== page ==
What You Won't See in Classroom Observations
What You Won’t See in Classroom Observations
When it comes to classroom observations, your role as a school leader can resemble that of a field researcher. You take detailed, objective notes. You observe everything around you, from the objects in the classroom to the behavior of teachers and students. You analyze your findings and draw conclusions using a rigorous, pre-established framework. Most of all, you have an opportunity to gain groundbreaking insights that further your most important responsibility: ensuring students get the top-notch education they deserve. With that in mind, it’s important to evaluate those frameworks themselves, and find opportunities to augment them.
Common Observation Frameworks—and What They Miss
If you’re conducting teacher evaluations in the US, chances are you’re using one of these four frameworks:
Danielson’s Framework for Teaching
Marzano’s Teacher Evaluation Model
Stronge Teacher and Leader Effectiveness Performance Evaluation System
Marshall Teacher Evaluation Rubric
These frameworks evaluate teachers on as many as 60 core competencies, encompassing many of a teacher’s key duties, from planning and preparation to self-reflection and community outreach.
But while these frameworks are comprehensive, they still have shortcomings. Nearly all US teachers are rated as effective by their administrators—but nationwide, standardized test scores have stagnated. In 2015, 75 percent of US 12th-graders were not proficient in math. What gives?
Here are four observational factors to consider so you can fully capture learning - even cues that may get missed during standard classroom observations.
Your teachers’ approach—in context
If a principal walks into a classroom unannounced, she might see an entire hour of direct instruction—without knowing that the day before and the day after, the teacher will work in small, differentiated groups. On the other hand, what you see may really be what you get: Perhaps your teacher’s performance in an observation truly is what they do day in and day out. Spot checks are great, but these small datasets may not be representative.
“Background characteristics”—and how they color your evaluations
Most administrators are savvy about how variables like race, income, and previous performance can affect teachers’ evaluation scores. However, as recently as 2015, Whitehurst, Chingos, and Lindquist called for more systematic study of how students’ background characteristics influence teachers’ observation scores.
Observers have been trained on legal note-taking and objectivity, but when they consciously “check themselves” for bias, they might enter classrooms with specific assumptions about what their biases might be. Perhaps an observer has recently read about how students’ race can unfairly influence teacher evaluations. She’s determined to be as fair as possible—but this focus might cause her to forget other biases she might have, like the stigma around remedial classrooms. (If you or your observers need a refresher on best practices for objective observation, Sideridis’s article in Research in Education is a great place to start.)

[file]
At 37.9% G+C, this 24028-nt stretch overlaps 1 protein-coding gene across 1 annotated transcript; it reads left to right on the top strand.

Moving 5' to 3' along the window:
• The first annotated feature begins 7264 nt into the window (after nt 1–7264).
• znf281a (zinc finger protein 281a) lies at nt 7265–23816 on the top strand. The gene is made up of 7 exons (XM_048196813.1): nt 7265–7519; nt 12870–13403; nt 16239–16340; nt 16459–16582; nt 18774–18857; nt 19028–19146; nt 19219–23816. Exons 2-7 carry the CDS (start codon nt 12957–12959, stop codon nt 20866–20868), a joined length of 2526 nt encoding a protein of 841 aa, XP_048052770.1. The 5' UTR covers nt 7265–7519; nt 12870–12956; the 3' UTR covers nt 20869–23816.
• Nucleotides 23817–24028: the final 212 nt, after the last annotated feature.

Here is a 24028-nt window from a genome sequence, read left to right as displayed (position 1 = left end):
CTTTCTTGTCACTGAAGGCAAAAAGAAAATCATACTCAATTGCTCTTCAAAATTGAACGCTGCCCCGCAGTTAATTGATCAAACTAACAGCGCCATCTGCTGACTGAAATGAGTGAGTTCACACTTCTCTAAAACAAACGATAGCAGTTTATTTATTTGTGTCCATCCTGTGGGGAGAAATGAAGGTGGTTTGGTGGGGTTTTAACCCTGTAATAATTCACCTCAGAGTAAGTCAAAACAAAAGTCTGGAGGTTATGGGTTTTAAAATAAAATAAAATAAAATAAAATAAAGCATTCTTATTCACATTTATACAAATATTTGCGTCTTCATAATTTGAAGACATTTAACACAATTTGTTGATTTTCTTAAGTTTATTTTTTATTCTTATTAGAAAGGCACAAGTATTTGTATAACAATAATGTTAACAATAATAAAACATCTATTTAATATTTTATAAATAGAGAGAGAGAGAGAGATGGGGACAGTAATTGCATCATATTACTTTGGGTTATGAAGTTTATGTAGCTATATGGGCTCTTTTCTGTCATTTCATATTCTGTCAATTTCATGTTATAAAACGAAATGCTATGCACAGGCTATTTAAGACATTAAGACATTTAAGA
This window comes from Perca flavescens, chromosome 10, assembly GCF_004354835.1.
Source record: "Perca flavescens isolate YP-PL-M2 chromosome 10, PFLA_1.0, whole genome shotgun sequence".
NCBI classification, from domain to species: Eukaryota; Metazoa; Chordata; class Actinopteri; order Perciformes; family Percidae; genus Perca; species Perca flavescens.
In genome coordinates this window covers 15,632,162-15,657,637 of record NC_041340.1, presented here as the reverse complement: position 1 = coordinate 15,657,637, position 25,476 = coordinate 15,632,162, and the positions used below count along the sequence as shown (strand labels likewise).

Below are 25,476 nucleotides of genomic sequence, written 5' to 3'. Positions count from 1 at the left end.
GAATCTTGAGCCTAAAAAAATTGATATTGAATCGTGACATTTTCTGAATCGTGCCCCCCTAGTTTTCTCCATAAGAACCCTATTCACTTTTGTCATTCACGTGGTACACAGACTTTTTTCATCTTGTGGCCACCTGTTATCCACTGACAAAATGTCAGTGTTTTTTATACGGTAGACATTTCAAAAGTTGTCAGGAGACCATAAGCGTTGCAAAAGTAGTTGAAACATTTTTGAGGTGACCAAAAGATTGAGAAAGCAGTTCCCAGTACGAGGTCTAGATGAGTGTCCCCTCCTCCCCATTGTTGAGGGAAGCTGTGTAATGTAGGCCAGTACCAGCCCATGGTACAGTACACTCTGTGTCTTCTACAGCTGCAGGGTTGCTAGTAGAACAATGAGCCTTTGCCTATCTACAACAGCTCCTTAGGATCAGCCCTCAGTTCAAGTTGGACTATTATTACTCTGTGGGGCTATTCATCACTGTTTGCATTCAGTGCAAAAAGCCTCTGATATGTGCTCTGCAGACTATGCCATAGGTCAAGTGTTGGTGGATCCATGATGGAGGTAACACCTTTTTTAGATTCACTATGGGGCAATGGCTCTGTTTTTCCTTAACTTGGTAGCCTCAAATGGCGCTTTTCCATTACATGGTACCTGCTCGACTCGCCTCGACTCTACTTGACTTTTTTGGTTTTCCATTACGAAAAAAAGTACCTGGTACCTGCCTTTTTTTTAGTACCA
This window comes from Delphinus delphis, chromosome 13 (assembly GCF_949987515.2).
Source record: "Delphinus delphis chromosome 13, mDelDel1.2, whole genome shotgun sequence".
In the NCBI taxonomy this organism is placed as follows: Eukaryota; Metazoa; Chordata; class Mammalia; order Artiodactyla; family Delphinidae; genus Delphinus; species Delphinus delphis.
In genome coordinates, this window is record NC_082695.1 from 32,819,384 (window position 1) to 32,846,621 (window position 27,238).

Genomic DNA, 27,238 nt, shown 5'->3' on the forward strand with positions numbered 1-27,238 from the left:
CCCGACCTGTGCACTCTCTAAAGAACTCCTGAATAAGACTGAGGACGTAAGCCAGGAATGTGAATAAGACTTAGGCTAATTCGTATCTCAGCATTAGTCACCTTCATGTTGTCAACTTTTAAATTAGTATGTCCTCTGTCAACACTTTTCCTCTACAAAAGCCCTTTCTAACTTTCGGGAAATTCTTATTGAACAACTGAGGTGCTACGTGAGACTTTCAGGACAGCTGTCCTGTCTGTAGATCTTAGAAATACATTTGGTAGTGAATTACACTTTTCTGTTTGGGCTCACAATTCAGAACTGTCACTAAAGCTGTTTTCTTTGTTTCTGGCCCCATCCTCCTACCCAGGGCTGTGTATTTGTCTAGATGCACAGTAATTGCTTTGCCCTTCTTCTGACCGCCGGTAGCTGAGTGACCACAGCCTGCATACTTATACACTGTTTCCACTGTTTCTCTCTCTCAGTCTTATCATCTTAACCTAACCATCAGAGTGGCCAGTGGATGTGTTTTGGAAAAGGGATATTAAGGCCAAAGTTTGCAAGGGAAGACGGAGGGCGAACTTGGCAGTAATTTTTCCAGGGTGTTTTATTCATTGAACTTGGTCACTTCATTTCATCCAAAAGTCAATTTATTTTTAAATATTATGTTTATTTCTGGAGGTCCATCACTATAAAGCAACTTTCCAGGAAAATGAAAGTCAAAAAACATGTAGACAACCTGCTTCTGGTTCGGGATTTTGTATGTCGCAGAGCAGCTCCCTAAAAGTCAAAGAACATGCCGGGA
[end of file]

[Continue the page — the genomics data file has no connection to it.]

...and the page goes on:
Your teachers’ talent for connecting with students on the fly
There is a documented connection between teachers’ adaptability and their effectiveness. However, planned observation days have limitations when it comes to measuring this competency. Teachers have a strong incentive to choreograph lessons that check all the boxes for core competencies. If your framework has dozens of competencies, that may not leave time to help a struggling student or reinforce a concept that students aren’t grasping.
Even in the planned observation setting, you can still tell and show teachers that you value adaptability and personal connection with students. Rigorous observation frameworks can feel exhaustive, but it’s still possible—and wise—to go beyond the framework in this key area.
Student engagement at every desk
If your district uses one of the dominant teacher evaluation frameworks, your teachers may need to show competence in 20 or more core proficiencies. They might be understandably reluctant to give students the floor or let them work in small groups, even if this is normally an important part of their teaching practice. Make sure teachers feel comfortable engaging students in a variety of ways by being flexible in how you measure student engagement. For instance, students chattering in groups might not look like they’re getting much done, but the noise level could conceal some great information-sharing.
Instead, adapt your observation practice to identify the hallmarks of good engagement for the specific type of lesson you are observing. Silence may be golden during direct instruction--but for group work, heated conversation can be a sign of success. You can also adopt broader frameworks to assess student engagement, such as the SLANT framework.
Let your teachers shine in and out of observations
Observations showcase your teachers’ competence, but they don’t always reveal the full extent of their passion and their meaningful connections with students. Make sure your teachers have opportunities to shine in this area!
Sometimes, the best way to do that is simple: Solicit teachers’ feedback on the observation process. Do teachers feel your evaluation methods are fair and comprehensive--or are they not being fully recognized for their excellence? Your own staff might have the clearest insight into how your observation process could be tweaked to fully capture their performance.
Parents and students’ voices can be helpful as well—especially in capturing student growth in SEL and other hard-to-measure competencies. Often, the best way to find out what your evaluations are missing—and get started on filling the gaps—is just to ask.